Royal burial places

This post in the Times details the final resting place of every English and then British monarch since 1066, although Harold II (probably Waltham Abbey) is omitted. Note from the interactive map that there are four (plus the Empress Matilda) burials in France and one in Germany. There are none in Scotland, Wales, Ireland or… Continue reading Royal burial places

Ten years ago today …

… it was announced that the remains discovered on the site of the Leicester Greyfriars were indeed those of Richard III. On this page you can see both mitochodrial DNA lines: the first by John Ashdown-Hill and the back-up by Leicester University, both to collateral descendants in Commonwealth nations. Here you can see how easy it… Continue reading Ten years ago today …

Identifying another King

The monarch in question is Robert I (Bruce) and the investigation, as part of the Foundation for Mediaeval Genealogy’s Declaration of Arbroath Family History Project, is being carried out by the University of Strathclyde: Graham Holton has reported good progress in this press release: Genetic marker discovered for descendants of Bruce clan, January 2022.A distinct… Continue reading Identifying another King


‘THEY DON’T LIKE IT UP ‘EM!’ The news {pingback to 9/4} about a potential important new discovery regarding the fate of Edward V, elder of the ‘princes in the Tower’ at Coldridge church in Devon took recent U.K. newspapers by storm, gaining a considerable amount of press coverage in a short span of time, much… Continue reading THE DENIALISTS AND COLDRIDGE:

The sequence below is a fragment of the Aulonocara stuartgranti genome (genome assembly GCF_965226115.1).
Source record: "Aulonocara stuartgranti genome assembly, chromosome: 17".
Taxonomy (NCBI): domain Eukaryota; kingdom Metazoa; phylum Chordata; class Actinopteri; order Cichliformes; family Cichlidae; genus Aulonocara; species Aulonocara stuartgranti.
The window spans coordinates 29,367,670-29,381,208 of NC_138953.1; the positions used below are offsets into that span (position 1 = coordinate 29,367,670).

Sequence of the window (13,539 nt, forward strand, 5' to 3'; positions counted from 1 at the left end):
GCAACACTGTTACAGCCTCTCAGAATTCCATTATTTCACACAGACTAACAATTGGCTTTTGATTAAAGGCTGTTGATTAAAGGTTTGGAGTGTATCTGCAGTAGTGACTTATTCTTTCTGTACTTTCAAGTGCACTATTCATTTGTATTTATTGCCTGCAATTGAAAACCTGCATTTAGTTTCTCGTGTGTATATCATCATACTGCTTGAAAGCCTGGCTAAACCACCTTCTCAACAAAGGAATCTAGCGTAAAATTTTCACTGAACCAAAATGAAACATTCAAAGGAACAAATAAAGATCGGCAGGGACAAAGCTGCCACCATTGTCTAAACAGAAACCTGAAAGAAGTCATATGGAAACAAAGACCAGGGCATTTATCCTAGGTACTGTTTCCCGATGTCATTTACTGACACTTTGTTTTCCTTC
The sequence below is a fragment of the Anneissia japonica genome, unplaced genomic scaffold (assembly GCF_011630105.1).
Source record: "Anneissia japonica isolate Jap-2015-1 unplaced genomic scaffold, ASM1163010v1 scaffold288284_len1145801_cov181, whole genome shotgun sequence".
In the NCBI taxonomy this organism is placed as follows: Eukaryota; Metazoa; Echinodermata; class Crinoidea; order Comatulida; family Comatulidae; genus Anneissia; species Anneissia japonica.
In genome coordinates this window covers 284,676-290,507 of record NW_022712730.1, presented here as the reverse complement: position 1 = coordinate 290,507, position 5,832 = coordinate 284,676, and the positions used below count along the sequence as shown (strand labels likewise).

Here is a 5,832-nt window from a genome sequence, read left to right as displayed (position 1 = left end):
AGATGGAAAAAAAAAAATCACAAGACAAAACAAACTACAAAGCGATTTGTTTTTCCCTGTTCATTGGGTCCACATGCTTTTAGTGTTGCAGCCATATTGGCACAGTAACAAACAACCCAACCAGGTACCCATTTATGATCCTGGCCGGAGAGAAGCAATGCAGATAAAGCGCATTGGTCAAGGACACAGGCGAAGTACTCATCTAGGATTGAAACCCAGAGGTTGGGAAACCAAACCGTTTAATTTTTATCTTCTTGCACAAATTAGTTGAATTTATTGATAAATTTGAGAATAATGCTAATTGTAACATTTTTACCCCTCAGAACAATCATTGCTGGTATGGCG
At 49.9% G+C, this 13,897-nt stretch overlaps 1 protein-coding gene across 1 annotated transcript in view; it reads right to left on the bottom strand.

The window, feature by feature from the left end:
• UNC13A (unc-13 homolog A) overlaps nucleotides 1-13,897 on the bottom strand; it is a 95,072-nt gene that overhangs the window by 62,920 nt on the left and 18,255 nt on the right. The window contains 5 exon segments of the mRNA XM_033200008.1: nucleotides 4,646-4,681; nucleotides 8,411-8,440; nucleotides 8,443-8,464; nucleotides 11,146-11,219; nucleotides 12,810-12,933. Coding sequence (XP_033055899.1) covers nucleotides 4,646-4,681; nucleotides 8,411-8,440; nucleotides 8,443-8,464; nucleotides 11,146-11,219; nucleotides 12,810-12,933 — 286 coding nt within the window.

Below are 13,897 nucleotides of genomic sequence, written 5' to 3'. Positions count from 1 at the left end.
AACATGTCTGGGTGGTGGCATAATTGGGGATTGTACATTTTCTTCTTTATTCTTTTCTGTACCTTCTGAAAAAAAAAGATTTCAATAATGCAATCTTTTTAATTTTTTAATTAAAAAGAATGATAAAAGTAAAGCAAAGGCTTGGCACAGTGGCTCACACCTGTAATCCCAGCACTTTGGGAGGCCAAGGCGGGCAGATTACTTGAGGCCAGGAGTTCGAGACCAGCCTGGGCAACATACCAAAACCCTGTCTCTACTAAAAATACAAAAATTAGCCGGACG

Edward V and Coldridge: the evidence so far

Thanks to this Daily Telegraph article last December, the world is now far more aware of  the distinct possibility that the former Edward V lived on as “John Evans” at Coldridge in Devon into the reign of Henry VIII, his nephew, as a parker minding deer for his half-brother Thomas Grey, Marquess of Dorset. In… Continue reading Edward V and Coldridge: the evidence so far

The forensic genealogy that identified Richard III moves on apace

Almost six years ago now, it was confirmed that the remains identified under a car park in Leicester were those of Richard III. One of the principal components of this identification was that the remains shared the mtDNA of Michael Ibsen, a maternal line relative traced by John Ashdown-Hill, as was Wendy Duldig by the… Continue reading The forensic genealogy that identified Richard III moves on apace

Long live the King

This interesting tome has finally appeared in paperback. The opening Parts read like an abridged biography of the story familiar to us through Warner’s The Unconventional King, but to be read with an open mind as to whether Edward II survived his “official death” today in 1327 or not. The reader will re-learn the events… Continue reading Long live the King

The history of Henry Fitzroy, Duke of Richmond and Somerset….

This interesting, very readable article is about Henry VIII’s illegitimate son Henry Fitzroy, Duke of Richmond and Somerset. It’s interesting and very readable, and definitely not anti-Richard III, mostly the opposite in fact. But it doesn’t spare Henrys VII and VIII. I enjoyed reading it in spite of a few bloopers that are nevertheless not… Continue reading The history of Henry Fitzroy, Duke of Richmond and Somerset….

Barbara Talbot

On page 130 of The last days of Richard III and the fate of his DNA, John Ashdown-Hill described John Talbot of Lacock, father of one of the many Barbaras in Richard’s mtDNA, as “John Talbot belonged to a cadet line of the descendants of the great John Talbot”, but there is no table to… Continue reading Barbara Talbot

Coming Upon the King: My Accidental Path Toward Becoming a Ricardian

I’ll be perfectly honest with you: I was never really that interested in Richard Plantagenet, later Richard III. In school I had avoided the Anglo-Saxons like the plague, and Richard, well, perhaps like a round of the flu. He wasn’t quite as intimidating, despite the double-murder allegation lodged, and I got away with not having… Continue reading Coming Upon the King: My Accidental Path Toward Becoming a Ricardian